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PianoPlayer88Key

wanting to get a few SSDs/HDDs, get rid of old HDDs.

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Posted · Original PosterOP

 

Hi...

 

I have a few too many hard drives and need to get rid of some old ones.  Also I'd like to get a couple high-capacity HDDs and a few SSDs.

 

For 3.5" hard drives, I'm looking at a couple 12TB or 14TB drives.  Some models under consideration include:

  • 14TB Seagate Exos X14 ST14000NM0018
  • 14TB Toshiba Enterprise Capacity MG07ACA14TE
  • 14TB WD HGST DC HC530 WUH721414ALE6L4
  • 12TB Toshiba Enterprise Capacity MG07ACA12TE
  • 12TB Seagate Exos X14 ST12000NM0008


I'd like them to be reliable, good for 24/7 operation with multiple drives in close proximity (like NAS / enterprise grade), 7200 rpm, definitely not SMR, among other things.
 

I basically want to use one for main data storage, and the other as a backup for it.  Right now I'm leaning toward the 14TB Toshiba and WD.  (I'm a bit wary of Seagate right now, but might be willing to try them out if I can buy one Seagate and one from a different brand.)

 

There's a chance I may also want to get an 8TB drive as well.  I'd also consider WD Gold or Red (but not 5400 rpm), Toshiba N300, Seagate IronWolf, or a few others.  (I have 2x 10TB and 3x 8TB HGST Deskstar NAS drives, maybe a 4th 8TB might be a good idea.)

 

 

 

For 2.5" SATA SSDs, I'm basically wanting to get like 3 or 4 or so, around 500GB or 1TB.  Some brands/series under consideration include:

  • ADATA SU800
  • Crucial MX500
  • Kingston KC600
  • PNY XLR8 CS2311
  • Samsung 860 Evo
  • SanDisk Ultra 3D
  • Seagate BarraCuda 120
  • SK hynix Gold S31
  • Team L5 LITE 3D
  • Team T-FORCE DELTA RGB
  • Team T-Force VULCAN
  • WD Blue 3D
  • WD Red SA500

 

I'm basically looking for something with DRAM cache and TLC, something that doesn't slow to a crawl when doing extended writes (like if I write to the entire drive all at once I don't want it slowing down to like 80 MB/s after a while, but stay around 500 MB/s if my source can keep up), and has decent longevity / write endurance, among other things.  Also I want 500/512GB or 1TB, not 480GB or 960GB for the SATA SSDs.

 

These will mostly be for extra OS installs, housing VM files, etc.  I have a couple clones of my 256GB boot drive SSD on hard drives (a 750GB and a 1TB), and would like to move those to ~500GB SSDs, with some Linux VMs (that are currently on a 2TB HDD that's probably only ~10-20% full last I checked)) going on a 1TB or 2TB SSD.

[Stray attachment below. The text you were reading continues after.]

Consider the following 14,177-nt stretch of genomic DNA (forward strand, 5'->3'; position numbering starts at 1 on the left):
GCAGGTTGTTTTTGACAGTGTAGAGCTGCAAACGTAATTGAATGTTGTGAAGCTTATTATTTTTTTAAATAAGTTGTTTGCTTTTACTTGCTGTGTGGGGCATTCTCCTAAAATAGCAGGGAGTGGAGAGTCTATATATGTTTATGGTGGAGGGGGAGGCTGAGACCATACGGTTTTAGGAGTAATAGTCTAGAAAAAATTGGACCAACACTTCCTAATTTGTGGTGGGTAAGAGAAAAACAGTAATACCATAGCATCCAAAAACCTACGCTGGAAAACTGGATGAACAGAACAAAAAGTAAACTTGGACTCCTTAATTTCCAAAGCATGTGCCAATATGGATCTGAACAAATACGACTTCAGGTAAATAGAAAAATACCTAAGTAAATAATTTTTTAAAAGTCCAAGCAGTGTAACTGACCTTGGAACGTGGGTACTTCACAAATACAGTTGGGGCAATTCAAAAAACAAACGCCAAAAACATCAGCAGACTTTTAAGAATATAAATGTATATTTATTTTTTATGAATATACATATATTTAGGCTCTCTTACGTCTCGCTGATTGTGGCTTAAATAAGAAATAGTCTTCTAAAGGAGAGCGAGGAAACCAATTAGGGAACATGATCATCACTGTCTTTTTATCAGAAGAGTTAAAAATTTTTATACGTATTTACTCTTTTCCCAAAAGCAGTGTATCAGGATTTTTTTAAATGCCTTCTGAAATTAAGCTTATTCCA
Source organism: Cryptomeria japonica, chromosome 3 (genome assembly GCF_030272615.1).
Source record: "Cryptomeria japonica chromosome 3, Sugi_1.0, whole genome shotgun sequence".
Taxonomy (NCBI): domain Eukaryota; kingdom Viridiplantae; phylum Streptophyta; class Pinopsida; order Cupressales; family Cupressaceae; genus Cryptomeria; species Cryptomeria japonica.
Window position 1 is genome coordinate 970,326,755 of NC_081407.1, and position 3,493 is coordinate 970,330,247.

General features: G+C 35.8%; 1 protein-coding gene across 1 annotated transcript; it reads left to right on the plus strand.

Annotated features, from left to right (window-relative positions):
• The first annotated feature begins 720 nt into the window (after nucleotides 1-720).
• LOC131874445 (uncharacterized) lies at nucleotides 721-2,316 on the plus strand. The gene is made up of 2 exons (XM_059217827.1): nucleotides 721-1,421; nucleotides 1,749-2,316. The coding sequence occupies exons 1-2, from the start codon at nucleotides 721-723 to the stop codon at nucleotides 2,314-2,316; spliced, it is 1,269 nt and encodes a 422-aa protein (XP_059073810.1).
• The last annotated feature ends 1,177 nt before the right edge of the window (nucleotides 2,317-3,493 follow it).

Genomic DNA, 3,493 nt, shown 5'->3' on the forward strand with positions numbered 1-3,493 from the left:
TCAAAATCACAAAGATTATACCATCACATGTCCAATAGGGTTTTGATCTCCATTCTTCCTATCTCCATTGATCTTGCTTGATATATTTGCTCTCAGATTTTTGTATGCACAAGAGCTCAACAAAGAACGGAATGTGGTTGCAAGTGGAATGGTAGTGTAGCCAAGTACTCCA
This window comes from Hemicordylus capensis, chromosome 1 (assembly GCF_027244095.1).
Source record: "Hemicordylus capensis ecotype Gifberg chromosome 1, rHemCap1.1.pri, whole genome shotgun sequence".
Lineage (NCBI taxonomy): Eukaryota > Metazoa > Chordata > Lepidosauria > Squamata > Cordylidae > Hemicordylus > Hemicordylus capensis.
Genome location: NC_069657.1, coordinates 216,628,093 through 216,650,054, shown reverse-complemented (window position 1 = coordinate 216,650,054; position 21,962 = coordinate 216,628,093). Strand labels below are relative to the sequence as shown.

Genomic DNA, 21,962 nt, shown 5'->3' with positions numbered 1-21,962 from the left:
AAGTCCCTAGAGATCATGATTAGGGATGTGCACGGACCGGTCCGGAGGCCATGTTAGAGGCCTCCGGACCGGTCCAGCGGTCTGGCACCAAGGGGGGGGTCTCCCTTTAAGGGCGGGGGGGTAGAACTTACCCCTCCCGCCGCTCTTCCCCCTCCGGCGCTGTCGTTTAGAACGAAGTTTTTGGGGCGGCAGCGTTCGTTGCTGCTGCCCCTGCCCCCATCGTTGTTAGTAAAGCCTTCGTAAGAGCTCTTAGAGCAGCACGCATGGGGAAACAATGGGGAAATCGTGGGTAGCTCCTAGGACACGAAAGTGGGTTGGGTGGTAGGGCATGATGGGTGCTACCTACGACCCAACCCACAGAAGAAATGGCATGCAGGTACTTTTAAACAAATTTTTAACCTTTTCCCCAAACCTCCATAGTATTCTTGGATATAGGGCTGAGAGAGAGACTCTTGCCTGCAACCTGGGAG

As for an NVMe SSD, I'm looking at getting a 2TB M.2 NVMe to put in my laptop (Clevo P750DM-G).  I'm trying to choose from the

  • ADATA XPG GAMMIX S11 Pro
  • ADATA XPG SPECTRIX S40G RGB
  • ADATA XPG SX8100
  • ADATA XPG SX8200 Pro
  • Corsair MP510
  • Crucial P5
  • HP EX950
  • Mushkin Pilot-E
  • Patriot VPR100 RGB (unless its heatsink would be too thick to fit in my laptop)
  • Pioneer APS-SE20G
  • PNY XLR8 CS3030
  • Sabrent Rocket
  • Samsung 970 EVO Plus
  • Seagate FireCuda
  • Silicon Power P34A80
  • WD SN750

 

Again, I want DRAM and TLC, something that doesn't slow to a crawl with extended writes (preferably maintaning at least 1-2 or even 3 GB/s after exhausting any DRAM or SLC cache), good endurance (preferably at least 3 PB), excellent random I/O (like at least 400-500K+, among other things.  (For the NVMe I'd maybe consider 1920GB for a good price with a good quality SSD.  Would still prefer the full 2TB but reaching "the actual capacity tier" isn't quite as much a requirement for my NVMe SSD like it is with my SATA SSDs.)  What would be some arguments for or against some models I've listed, or maybe something else I should alternately consider?

 

Once that SSD goes in my laptop (for general data storage), I'd be moving my 1TB 970 Evo to my desktop (board is an ASRock Z97 Extreme6), putting a fresh install of Windows 10 on it, and repurposing the desktop's current main boot drive (Crucial 256GB M550 2.5" SATA, dual-boot Windows & Linux) to be a dedicated Linux boot SSD.

 

 

 

 

 

 

Also.... I'm needing to get rid of a bunch of old hard drives.  Picture below of the ones I'm looking at "ejecting", although there's a couple I might want to keep.

HDDs_Maybe_Get_Rid_Of_--_2020-08-05.thumb.jpg.6c6bd9d354302515c605562c994aa1d4.jpg

 

I've uploaded some screenshots of benchmarks, SMART info, etc, on those and other drives I have to a folder in Google Drive.

 

A few of them are basically dead (one of the 8.4GB IBM PATA and one of the 40GB Maxtor PATA are both clicking and not detected, and the two Transcend 256GB SATA SSDs might be detected when first plugging them in but drop off within a few minutes or less.

 

For the dead ones, what might be some good crafts to make from the parts?  Also maybe I should take apart some of the older but still working PATA ones cause maybe they'd be too old to be useful for anyone else, unless maybe someone like LGR, 8-bit guy, or some other person doing retro computers might want them?  I had someone in another post offer to take some off my hands as well.